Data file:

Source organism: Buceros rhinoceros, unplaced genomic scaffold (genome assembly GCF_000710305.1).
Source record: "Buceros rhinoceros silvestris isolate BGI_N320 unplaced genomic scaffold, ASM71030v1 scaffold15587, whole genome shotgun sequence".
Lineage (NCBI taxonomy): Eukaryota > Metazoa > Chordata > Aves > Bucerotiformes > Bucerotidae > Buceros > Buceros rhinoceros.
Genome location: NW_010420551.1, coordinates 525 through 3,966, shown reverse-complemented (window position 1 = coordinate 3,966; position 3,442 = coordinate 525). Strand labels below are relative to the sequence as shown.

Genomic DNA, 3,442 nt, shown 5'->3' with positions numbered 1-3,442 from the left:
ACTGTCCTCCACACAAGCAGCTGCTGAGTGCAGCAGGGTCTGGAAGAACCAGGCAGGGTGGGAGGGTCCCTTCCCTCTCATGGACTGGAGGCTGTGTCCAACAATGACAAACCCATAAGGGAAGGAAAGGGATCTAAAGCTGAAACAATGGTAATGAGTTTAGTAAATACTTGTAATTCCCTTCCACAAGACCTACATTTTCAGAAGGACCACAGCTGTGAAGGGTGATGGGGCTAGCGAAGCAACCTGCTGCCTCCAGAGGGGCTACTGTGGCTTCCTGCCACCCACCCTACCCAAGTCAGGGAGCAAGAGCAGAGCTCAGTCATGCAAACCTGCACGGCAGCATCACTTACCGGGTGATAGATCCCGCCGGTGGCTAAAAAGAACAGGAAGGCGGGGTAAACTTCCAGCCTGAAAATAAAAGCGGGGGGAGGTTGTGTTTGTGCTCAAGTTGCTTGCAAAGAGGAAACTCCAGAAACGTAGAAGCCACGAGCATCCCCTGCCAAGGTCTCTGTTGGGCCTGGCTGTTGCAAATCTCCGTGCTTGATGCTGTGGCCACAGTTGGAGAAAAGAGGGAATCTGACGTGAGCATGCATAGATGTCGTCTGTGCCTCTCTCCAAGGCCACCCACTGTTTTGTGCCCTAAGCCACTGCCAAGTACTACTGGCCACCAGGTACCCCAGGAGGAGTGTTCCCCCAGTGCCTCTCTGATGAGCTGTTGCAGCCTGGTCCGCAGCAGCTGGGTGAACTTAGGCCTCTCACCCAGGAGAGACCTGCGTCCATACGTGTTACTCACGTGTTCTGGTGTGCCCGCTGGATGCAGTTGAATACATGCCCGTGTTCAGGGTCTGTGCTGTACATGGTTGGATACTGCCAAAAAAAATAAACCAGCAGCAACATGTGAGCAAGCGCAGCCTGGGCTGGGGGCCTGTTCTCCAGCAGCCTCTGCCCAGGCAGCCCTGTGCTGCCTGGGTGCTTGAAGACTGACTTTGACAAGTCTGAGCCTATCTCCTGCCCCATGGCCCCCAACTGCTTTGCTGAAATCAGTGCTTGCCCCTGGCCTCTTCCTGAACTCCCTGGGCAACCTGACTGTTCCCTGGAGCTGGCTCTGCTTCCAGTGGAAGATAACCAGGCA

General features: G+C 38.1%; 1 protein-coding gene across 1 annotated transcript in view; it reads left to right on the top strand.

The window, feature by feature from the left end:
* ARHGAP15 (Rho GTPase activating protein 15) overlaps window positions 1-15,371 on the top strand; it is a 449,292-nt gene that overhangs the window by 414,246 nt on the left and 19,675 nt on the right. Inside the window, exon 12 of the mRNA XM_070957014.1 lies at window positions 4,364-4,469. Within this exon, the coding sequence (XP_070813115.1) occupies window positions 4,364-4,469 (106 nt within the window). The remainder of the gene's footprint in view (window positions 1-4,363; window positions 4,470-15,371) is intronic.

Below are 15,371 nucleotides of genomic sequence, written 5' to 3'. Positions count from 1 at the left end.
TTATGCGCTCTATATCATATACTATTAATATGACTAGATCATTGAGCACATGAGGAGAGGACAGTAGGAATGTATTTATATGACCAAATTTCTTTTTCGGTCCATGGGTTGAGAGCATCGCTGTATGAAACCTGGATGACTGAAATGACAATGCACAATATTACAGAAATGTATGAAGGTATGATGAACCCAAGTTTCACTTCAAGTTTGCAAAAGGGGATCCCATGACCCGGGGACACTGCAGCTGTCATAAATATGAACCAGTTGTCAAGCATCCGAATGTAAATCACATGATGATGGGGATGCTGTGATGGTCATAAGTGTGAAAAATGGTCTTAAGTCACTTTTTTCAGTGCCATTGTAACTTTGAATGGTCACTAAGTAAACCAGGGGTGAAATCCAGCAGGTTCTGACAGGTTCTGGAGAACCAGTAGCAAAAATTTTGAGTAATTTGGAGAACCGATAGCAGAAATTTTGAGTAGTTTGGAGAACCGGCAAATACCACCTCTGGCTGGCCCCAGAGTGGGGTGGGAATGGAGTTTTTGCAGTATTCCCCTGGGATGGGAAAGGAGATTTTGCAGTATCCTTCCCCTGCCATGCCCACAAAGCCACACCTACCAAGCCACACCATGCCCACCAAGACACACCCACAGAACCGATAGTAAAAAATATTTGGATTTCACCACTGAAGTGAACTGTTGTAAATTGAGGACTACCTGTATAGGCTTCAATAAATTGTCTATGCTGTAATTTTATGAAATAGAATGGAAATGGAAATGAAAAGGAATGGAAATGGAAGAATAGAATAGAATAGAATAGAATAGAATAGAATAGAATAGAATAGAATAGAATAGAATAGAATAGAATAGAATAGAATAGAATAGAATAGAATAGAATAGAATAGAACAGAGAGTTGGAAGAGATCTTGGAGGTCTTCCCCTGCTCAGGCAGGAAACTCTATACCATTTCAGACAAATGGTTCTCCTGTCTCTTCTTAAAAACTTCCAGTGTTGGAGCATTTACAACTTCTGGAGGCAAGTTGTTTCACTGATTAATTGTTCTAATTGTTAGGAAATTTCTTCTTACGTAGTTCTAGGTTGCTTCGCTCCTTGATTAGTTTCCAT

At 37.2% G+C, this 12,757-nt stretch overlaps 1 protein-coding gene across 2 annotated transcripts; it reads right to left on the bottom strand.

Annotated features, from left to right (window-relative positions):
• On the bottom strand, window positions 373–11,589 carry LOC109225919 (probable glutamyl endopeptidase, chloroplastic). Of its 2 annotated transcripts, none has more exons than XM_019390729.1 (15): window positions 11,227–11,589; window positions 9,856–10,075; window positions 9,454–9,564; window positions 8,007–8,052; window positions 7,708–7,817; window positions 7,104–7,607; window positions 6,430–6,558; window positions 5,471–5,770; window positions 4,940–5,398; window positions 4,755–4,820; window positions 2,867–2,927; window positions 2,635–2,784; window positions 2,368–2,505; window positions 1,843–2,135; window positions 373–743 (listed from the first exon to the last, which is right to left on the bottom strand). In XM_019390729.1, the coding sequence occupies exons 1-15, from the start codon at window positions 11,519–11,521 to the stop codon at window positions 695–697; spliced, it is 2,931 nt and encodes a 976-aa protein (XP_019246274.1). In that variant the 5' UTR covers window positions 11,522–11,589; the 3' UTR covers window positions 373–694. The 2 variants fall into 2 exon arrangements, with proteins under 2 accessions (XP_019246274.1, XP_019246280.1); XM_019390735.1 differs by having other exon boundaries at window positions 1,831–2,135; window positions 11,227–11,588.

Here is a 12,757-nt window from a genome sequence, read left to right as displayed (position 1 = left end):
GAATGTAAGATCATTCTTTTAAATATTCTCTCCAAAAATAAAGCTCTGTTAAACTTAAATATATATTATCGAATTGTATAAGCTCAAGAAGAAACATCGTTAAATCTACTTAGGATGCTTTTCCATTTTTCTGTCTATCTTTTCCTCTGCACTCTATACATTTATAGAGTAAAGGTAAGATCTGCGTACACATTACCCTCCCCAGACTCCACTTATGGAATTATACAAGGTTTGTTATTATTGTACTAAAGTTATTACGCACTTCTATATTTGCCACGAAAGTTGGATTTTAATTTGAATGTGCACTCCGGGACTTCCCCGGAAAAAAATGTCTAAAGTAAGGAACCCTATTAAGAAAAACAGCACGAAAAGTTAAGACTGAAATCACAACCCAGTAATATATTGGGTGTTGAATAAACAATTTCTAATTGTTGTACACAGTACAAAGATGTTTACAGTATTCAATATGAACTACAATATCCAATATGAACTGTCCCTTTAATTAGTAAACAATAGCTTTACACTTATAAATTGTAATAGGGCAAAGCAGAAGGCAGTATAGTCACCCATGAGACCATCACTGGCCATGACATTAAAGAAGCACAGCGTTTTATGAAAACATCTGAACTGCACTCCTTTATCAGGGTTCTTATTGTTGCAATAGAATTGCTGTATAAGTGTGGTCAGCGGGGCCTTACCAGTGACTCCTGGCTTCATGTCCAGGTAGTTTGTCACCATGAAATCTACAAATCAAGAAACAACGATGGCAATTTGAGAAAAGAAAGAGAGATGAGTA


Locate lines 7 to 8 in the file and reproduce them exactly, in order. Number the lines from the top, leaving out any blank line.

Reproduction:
General features: G+C 38.1%; 1 protein-coding gene across 1 annotated transcript in view; it reads left to right on the top strand.

The window, feature by feature from the left end: